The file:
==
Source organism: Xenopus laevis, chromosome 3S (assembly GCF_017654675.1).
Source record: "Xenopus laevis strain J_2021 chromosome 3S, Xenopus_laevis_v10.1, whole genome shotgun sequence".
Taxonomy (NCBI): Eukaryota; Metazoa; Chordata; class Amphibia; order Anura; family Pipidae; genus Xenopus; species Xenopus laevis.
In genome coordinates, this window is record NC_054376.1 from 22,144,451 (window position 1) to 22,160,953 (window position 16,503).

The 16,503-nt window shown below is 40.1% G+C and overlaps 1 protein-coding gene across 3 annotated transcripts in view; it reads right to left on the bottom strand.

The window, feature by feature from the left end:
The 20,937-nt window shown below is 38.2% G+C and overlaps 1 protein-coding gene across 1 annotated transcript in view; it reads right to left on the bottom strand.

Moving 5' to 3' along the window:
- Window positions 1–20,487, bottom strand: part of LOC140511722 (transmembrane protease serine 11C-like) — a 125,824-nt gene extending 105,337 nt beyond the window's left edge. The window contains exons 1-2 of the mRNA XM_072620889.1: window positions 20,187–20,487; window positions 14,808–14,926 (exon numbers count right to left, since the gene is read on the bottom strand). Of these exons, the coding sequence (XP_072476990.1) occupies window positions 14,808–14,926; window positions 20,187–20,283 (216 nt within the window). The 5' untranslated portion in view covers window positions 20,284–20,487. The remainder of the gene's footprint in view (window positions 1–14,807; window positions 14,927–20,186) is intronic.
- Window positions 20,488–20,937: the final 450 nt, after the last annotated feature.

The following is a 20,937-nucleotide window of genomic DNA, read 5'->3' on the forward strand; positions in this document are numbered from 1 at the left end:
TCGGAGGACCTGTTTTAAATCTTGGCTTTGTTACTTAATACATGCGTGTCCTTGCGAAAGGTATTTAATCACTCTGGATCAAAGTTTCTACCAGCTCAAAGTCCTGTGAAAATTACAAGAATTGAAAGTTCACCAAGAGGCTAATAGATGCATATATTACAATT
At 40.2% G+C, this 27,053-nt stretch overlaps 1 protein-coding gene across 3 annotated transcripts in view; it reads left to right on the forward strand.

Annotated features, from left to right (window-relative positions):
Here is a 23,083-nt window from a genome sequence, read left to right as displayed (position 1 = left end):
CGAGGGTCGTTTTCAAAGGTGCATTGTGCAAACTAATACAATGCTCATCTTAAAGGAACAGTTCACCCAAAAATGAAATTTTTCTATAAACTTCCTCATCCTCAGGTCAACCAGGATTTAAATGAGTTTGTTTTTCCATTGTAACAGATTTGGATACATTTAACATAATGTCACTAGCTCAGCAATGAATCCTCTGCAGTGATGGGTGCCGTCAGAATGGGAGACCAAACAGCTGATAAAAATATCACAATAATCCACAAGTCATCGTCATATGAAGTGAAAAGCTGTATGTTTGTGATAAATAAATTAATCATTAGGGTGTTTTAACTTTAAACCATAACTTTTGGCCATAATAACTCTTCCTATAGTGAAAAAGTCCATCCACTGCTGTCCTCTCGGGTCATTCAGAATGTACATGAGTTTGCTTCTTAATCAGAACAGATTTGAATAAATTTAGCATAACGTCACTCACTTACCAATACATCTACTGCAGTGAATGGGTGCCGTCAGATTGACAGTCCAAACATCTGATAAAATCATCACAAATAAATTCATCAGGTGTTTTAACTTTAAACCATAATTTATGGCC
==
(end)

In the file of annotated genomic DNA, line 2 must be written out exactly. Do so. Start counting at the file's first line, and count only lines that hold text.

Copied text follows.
Source record: "Xenopus laevis strain J_2021 chromosome 3S, Xenopus_laevis_v10.1, whole genome shotgun sequence".